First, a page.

REV. ANDREW DEMOTSES
The ceremonies of Holy Week are the commemoration of the greatest events of human history; they direct our attention to Christ's Cross and death, and finally to his empty tomb and resurrection. The joyful and hope-filled end of Holy Week is remembered in one of the gospel readings taken from the 28th chapter of Matthew.
There, we see the myrrh bearing women approach the tomb and hear an angel who spoke not only to them, but to us as well. The first words spoken by the angel are, "You must not be afraid." With these words we are all reminded that the resurrection destroys our fear of death and replaces it with hope and with God's promise of eternal life. We no longer have reason to fear; Christ, by his own death, has broken the chains by which death and the grave held us as prisoners.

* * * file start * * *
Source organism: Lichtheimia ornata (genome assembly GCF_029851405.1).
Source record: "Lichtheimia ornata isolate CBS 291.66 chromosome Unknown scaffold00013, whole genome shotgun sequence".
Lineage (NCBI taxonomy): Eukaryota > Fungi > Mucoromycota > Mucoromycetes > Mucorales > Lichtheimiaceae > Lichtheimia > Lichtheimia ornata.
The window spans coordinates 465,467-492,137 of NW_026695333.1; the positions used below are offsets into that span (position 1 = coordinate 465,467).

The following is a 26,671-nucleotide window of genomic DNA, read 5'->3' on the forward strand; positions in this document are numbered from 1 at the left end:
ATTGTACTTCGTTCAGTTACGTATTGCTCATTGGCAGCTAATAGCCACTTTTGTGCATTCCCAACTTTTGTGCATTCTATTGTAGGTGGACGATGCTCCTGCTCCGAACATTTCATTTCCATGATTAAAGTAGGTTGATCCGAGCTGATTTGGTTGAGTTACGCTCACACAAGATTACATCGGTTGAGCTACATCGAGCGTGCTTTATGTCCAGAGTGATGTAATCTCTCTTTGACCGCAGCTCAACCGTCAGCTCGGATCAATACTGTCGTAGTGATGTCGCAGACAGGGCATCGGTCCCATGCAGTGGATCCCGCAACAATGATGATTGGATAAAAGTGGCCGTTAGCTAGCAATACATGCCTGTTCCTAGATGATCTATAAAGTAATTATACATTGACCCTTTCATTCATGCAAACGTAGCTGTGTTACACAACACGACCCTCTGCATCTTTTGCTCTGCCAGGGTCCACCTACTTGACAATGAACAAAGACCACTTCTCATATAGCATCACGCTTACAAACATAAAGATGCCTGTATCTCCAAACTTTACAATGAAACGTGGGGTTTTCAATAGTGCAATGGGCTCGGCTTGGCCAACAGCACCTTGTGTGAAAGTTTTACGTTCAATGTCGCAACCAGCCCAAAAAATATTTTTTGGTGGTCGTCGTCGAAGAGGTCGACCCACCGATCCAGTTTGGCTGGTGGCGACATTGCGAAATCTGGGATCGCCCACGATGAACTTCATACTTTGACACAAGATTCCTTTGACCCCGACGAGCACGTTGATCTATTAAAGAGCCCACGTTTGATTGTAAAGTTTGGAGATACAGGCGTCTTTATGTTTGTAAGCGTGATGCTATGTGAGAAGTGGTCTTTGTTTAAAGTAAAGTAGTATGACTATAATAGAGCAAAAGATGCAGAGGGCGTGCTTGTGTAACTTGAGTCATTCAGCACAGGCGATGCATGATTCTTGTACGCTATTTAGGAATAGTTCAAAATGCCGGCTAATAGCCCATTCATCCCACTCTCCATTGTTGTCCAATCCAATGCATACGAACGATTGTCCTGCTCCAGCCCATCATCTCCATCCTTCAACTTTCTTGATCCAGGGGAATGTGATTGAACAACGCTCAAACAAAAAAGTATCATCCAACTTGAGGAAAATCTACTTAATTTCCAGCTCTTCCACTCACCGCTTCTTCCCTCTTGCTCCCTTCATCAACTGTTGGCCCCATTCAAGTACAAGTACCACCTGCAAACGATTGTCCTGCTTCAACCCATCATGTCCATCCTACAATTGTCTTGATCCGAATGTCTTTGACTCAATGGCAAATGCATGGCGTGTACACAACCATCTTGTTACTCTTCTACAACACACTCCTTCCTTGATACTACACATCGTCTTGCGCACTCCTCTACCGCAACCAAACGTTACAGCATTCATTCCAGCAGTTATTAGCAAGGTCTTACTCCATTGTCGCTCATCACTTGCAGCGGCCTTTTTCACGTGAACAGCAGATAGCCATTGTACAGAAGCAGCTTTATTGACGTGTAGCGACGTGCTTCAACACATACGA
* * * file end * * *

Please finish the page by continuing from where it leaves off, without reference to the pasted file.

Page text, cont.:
Second he said, "Come here and see the place where He was lying." We are all invited to examine the empty tomb and see for ourselves the triumph of Christ over our enemy. How do we know that Christ lives? We know because He continues to change lives, and to dwell as a living presence in the hearts of those who accept Him.
Finally, the angel said, "Go quickly now and tell the disciples." The command is to go and tell others what the resurrection means. It means that we who have experienced its joy and who trust in the promise of Christ must share that joy and trust and hope with those who have not yet experienced it. If we want to make Easter truly meaningful, therefore, we cannot merely enjoy it; we must experience it for our selves, and share it with others as well.
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